A Letter to South Fraser Mayor’s and Councils

 

Mayor and Council,

 

The recent poll conducted by Mario Canseco ResearchCo, showed an 88% support for the reinstatement of a passenger rail service in the Fraser Valley.

The ongoing population shift to the upper Fraser Valley needs a transportation alternative to the highway, where local roads are now seeing Vancouver style congestion.

Foreseeing this, in 2009, the Rail for the Valley engaged Leewood Projects (UK) to do an independent feasibility study of using the former BC Electric railway route, reinstating the former interurban route from Vancouver to Chilliwack.

Released in September 2010, the Leewood Study showed that not only a passenger service feasible, reinstating a passenger rail service was affordable.

The Leewood Study can be accessed on the Rail for the Valley website at

www.railforthevalley.com

In 2021, adjusting for inflation, a regional passenger rail service is still very affordable, when compared to extending the Expo Line light metro, which now has a base cost in excess of $200 million per km to build!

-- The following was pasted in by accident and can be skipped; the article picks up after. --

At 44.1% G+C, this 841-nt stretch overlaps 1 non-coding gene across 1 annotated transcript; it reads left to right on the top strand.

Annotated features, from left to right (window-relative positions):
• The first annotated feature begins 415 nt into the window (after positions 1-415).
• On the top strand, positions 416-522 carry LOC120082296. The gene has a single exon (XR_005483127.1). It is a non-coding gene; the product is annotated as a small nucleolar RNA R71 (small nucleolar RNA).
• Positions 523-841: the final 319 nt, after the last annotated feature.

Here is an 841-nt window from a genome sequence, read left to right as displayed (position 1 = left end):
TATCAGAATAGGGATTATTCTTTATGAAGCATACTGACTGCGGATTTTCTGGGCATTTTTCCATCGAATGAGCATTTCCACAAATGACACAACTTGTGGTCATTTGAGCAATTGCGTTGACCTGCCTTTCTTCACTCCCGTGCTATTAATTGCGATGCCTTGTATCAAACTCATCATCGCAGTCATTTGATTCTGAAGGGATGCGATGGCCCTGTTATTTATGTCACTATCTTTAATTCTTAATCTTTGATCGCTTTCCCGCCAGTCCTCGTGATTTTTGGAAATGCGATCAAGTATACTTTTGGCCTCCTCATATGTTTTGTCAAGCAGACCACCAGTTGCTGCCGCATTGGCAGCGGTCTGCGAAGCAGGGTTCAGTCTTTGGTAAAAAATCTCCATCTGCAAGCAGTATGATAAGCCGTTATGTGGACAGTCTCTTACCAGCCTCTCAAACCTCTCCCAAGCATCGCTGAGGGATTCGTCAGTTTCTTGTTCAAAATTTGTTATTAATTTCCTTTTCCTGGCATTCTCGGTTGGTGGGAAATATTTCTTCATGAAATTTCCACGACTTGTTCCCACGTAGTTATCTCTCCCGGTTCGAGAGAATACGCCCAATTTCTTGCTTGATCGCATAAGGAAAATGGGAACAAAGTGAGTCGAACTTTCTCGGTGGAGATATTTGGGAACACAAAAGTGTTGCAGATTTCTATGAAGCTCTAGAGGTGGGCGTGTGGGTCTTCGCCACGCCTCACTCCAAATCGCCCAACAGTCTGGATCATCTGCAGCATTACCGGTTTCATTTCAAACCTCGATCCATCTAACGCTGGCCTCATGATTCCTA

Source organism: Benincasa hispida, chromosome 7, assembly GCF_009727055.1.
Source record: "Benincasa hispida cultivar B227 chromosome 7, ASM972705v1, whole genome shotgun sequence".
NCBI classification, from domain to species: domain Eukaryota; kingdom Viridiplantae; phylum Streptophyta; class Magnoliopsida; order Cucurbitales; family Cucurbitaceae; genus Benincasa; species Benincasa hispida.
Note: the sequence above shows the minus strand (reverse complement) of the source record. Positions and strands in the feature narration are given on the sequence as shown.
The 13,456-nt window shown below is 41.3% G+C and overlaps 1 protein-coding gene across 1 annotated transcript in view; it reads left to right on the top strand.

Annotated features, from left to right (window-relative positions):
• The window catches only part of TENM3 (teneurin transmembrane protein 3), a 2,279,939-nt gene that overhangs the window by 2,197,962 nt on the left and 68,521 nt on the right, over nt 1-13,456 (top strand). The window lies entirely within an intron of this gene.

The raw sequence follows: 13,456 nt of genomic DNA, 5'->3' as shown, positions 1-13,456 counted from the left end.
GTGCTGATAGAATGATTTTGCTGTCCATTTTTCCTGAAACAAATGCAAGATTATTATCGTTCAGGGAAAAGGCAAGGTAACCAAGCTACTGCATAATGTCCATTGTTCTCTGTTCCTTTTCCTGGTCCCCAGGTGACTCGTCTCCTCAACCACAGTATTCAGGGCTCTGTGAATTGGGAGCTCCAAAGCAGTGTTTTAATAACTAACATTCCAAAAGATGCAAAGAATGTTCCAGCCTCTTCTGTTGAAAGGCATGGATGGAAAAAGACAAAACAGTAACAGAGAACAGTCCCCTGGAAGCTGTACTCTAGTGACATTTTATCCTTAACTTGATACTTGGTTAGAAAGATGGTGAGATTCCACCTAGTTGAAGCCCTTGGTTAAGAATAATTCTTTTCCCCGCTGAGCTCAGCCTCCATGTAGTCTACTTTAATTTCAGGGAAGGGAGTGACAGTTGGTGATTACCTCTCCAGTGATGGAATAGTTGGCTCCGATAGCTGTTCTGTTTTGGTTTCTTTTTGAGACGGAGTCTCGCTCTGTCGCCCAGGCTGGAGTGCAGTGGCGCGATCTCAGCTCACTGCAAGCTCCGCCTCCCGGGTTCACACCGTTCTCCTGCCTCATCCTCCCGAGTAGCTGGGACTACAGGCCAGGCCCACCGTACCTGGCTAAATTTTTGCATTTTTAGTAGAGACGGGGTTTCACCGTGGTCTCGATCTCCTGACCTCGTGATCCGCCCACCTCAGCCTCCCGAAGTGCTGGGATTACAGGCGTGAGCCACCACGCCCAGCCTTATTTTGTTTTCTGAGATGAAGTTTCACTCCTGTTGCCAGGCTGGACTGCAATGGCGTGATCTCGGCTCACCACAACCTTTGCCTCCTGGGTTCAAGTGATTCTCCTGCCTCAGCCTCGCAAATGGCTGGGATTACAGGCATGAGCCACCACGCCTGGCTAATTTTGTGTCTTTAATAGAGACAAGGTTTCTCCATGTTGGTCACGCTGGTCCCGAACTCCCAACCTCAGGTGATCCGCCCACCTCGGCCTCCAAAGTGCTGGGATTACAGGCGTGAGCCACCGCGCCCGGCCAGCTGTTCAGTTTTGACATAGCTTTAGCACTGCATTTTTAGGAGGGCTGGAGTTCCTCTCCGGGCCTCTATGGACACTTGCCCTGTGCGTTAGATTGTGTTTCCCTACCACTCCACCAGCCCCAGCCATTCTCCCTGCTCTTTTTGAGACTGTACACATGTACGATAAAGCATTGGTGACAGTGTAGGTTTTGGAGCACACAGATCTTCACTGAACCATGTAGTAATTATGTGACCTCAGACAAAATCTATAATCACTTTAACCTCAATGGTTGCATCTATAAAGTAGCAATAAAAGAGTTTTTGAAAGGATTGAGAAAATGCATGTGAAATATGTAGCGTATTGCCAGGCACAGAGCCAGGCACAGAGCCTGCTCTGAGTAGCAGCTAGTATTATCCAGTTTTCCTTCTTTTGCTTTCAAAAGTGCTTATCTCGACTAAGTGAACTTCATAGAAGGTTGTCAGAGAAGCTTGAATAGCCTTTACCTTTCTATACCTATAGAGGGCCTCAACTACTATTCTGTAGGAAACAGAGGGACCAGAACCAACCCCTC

The Leewood Study found that a Scott Road Station to Chilliwack passenger service, adjusted for inflation for 2021 dollars, would be $594,847,133.00) or $6.07m per km).

Leewood Projects felt this would be a good starter service of two trains per hour per direction (a 30 minute service).

The more extensive and user-friendly, 138 km.Vancouver to Rosedale passenger service would cost $1,207,692,027.00) or $8.71 million per km in 2021 dollars

The service would see a maximum of three trains per hour per direction (20 minute service), with a total journey time of 90 minutes from Chilliwack to Scott Road.

Having a direct service to Vancouver would be faster than transferring to SkyTrain and the 45 minute trip to downtown Vancouver and the author of the report felt that by not going into Vancouver, would be detriment for attracting new customers.

Rail for the Valley, upon advice from Leewood Projects, would use modern light diesel multiple units (DMU’s), as there are many suppliers, providing a wide range of product. Modern low-floor DMU’s have wheelchair accessible W.C.’s and some models also offer a “Bistro Car”, serving light refreshments for longer trips.

Those who propose extending the Expo line to Langley and beyond ignore serious problems with the linear induction motor (LIM) powered vehicles, used on the Expo Line and today’s higher costs of operating LIM powered trains.